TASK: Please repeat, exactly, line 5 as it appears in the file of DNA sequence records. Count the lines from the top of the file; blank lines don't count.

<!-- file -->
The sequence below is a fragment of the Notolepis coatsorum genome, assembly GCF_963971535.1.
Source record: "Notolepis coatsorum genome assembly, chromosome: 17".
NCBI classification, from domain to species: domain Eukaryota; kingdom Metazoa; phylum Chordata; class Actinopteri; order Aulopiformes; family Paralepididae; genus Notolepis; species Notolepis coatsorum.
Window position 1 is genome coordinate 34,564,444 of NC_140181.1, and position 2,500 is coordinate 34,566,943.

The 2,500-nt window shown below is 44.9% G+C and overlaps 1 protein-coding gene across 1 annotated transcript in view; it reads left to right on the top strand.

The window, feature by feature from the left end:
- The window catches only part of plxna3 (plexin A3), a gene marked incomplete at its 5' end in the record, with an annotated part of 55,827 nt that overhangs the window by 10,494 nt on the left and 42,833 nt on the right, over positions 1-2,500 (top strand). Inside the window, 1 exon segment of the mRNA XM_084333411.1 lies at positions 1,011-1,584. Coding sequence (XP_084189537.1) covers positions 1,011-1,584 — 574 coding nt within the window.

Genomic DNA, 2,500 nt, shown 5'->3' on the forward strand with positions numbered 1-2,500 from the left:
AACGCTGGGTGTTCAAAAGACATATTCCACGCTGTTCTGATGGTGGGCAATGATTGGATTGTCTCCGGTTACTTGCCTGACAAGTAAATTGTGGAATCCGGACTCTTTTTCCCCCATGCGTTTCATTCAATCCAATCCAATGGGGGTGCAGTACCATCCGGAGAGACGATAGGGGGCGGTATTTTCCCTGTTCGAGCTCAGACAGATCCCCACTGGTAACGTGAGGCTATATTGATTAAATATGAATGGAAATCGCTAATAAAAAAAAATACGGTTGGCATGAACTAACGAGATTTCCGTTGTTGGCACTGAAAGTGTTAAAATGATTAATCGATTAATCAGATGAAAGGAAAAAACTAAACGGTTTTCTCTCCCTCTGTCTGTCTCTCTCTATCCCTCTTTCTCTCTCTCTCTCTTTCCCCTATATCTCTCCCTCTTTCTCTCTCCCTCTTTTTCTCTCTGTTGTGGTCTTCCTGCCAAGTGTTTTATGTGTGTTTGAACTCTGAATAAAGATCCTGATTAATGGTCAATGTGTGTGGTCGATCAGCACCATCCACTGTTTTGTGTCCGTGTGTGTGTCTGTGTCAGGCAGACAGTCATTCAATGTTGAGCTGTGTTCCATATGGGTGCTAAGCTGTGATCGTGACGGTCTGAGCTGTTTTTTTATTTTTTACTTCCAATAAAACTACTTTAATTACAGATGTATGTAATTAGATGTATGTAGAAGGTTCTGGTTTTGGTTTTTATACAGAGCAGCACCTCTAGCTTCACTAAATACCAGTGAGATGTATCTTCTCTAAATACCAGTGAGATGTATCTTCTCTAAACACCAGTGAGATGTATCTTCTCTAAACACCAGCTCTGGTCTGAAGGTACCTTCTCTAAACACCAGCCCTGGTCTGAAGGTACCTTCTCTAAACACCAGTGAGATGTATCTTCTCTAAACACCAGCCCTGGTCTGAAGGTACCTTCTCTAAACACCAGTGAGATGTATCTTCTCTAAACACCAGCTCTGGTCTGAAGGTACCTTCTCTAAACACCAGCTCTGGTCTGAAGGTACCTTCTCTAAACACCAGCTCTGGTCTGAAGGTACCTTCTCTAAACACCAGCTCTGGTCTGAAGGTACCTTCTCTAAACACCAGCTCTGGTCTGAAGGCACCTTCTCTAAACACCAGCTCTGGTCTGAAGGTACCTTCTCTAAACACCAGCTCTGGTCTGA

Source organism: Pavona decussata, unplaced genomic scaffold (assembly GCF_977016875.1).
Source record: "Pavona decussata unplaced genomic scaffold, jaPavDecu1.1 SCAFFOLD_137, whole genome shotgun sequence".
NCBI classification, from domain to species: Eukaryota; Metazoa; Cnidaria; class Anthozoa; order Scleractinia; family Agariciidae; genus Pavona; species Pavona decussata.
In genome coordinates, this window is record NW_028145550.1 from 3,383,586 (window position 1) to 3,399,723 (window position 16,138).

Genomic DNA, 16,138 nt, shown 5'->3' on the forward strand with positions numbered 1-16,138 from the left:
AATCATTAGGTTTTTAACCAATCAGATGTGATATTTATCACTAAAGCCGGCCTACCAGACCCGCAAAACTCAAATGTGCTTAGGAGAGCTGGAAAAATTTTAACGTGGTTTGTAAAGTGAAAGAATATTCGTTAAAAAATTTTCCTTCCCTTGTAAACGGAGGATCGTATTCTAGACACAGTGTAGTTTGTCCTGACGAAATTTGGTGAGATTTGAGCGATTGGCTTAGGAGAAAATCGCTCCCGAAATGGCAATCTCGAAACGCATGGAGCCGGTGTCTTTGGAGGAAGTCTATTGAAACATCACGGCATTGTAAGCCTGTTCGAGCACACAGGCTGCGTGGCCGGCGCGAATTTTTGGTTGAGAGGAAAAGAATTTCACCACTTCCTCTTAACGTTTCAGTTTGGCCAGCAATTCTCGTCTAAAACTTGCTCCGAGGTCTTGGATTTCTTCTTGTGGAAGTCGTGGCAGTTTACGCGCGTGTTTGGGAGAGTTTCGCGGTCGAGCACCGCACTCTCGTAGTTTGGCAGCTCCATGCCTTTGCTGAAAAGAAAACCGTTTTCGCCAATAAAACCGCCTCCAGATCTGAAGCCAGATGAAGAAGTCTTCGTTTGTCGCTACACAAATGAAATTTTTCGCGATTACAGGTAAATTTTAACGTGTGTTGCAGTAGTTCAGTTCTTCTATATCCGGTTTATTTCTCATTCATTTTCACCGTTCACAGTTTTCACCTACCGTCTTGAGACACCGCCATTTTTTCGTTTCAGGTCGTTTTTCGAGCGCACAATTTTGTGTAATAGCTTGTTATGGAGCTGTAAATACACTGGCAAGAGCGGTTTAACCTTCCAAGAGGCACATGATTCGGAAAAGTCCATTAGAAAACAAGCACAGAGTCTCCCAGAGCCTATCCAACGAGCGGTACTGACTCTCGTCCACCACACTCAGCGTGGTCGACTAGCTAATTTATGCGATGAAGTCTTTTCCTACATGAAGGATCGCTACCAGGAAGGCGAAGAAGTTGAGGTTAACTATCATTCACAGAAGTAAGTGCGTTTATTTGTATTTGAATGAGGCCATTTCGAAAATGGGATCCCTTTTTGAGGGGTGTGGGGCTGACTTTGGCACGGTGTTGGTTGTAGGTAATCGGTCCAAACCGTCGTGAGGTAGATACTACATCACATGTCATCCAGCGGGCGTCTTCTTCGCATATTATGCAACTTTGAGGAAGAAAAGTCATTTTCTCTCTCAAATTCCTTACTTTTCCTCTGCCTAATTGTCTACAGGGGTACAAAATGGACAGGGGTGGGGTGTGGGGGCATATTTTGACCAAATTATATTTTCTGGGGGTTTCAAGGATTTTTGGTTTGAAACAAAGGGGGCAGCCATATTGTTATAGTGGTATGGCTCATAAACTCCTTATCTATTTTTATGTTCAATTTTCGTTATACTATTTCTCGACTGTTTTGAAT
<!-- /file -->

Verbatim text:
The 2,500-nt window shown below is 44.9% G+C and overlaps 1 protein-coding gene across 1 annotated transcript in view; it reads left to right on the top strand.